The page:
I wonder where we might be if instead of focusing our energy and resources on reopening and regathering, we poured them into supporting families and other populations still facing challenges from the pandemic. What if instead of tripping over ourselves to throw our doors open wide for large worship services, we paired up vaccinated folx in our communities with our families who need an extra set of hands once or twice a week? What if church elders took turns putting on a weekly puppet show or telling stories via Zoom or Facebook Live for the toddlers in the church? What if we let families reserve our church playgrounds for an afternoon so they can avoid crowded public ones? What if we returned to our principles and covenants of right relations and put all of our intentions into living up to them instead of figuring out how to reopen the “right” way?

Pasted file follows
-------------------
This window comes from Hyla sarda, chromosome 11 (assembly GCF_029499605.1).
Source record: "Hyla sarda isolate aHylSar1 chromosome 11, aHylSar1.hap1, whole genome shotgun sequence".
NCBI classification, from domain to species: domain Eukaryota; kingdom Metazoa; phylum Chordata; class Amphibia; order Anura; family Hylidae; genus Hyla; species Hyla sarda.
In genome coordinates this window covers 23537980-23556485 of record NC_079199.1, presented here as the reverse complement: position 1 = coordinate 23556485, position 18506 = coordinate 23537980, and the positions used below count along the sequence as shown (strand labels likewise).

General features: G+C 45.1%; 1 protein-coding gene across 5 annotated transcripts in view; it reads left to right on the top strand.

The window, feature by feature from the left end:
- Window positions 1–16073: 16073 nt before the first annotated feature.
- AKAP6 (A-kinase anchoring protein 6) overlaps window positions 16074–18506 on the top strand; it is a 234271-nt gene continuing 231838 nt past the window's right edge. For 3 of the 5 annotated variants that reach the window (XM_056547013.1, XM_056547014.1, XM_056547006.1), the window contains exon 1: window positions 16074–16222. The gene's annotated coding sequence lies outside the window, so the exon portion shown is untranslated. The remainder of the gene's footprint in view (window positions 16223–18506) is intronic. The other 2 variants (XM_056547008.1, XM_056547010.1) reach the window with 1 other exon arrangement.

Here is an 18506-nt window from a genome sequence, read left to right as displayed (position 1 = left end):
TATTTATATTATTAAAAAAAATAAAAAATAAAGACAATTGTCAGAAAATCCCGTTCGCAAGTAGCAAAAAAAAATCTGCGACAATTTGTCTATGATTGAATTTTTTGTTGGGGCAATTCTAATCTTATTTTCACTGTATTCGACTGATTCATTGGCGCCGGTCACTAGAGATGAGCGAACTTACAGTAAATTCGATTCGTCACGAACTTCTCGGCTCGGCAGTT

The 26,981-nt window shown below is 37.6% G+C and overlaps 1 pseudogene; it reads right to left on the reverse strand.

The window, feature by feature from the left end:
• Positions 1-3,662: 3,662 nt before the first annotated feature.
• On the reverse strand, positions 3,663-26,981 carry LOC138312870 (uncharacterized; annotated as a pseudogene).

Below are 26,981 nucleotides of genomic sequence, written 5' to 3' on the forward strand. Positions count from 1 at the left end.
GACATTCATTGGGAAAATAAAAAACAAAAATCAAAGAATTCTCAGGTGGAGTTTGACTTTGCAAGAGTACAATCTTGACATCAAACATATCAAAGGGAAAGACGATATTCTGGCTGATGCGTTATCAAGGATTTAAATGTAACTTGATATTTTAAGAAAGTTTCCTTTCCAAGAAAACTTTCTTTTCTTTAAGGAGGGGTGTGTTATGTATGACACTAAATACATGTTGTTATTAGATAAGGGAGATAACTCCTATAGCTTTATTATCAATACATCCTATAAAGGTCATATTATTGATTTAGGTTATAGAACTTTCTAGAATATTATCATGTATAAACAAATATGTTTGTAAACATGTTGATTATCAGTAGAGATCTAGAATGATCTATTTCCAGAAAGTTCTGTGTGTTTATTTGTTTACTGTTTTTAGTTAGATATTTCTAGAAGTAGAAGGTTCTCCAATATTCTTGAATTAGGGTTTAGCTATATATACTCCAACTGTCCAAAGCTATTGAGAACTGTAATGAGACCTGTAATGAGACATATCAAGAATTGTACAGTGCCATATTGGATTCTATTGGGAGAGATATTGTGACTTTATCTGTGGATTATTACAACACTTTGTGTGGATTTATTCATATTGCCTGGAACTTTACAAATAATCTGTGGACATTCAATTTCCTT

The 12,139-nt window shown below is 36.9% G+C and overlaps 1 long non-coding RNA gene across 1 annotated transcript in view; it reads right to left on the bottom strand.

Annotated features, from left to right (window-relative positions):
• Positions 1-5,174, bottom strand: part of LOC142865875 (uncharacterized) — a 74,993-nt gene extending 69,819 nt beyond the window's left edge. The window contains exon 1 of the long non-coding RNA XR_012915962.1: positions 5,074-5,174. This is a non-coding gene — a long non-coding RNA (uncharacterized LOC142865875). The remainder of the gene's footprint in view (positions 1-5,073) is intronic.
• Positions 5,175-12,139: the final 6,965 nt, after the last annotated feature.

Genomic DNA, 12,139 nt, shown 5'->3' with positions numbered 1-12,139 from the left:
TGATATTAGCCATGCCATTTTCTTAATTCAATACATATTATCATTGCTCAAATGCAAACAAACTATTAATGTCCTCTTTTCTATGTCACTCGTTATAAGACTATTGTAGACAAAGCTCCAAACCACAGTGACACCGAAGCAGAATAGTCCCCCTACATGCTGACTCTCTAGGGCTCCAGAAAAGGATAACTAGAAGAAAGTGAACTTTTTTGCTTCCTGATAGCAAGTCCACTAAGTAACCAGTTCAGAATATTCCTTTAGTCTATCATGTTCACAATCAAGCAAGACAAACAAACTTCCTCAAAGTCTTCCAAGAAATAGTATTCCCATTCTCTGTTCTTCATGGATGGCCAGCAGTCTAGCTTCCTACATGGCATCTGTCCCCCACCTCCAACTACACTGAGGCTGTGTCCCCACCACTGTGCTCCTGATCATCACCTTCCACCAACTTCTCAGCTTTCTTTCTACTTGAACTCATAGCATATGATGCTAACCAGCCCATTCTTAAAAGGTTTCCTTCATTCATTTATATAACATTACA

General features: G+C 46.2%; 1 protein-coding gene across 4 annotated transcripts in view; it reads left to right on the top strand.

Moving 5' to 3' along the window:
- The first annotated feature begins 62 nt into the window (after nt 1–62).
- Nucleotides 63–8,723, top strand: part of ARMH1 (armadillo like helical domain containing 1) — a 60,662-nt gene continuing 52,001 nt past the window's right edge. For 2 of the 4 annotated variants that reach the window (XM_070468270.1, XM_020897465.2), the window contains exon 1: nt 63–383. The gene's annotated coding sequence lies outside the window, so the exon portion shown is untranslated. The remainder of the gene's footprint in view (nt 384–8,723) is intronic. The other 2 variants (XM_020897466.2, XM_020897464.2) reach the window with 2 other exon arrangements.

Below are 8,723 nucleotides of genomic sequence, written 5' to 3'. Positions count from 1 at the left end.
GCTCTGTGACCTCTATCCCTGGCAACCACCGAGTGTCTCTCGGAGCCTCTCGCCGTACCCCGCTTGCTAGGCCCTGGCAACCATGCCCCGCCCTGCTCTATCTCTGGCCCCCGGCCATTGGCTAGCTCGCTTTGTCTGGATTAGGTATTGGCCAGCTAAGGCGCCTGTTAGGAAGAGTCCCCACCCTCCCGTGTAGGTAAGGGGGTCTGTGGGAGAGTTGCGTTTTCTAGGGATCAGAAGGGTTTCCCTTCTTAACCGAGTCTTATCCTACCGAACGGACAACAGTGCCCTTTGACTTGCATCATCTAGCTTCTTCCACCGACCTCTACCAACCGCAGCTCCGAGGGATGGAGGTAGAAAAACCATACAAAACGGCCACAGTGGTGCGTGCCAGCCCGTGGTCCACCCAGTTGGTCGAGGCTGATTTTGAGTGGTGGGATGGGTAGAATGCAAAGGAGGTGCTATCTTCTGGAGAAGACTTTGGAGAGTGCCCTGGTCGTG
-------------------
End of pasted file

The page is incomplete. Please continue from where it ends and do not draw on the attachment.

We are a gentle angry people, but as this upheaval of our lives and routines wears on and on and on, perhaps we could stand to be less angry and more gentle. Perhaps over a year of anxiety, uncertainty, and adapting has left us all craving something that has been right in front of us the whole time – community, connection, and opportunities to be and feel seen and heard. 

The ways in which we choose to move forward do not have to be rooted in a desire to return to what once was. Let’s be honest, what once was could have been a lot better. This is an opportunity to completely reimagine what it means to be in community, to be a congregation, to be a church.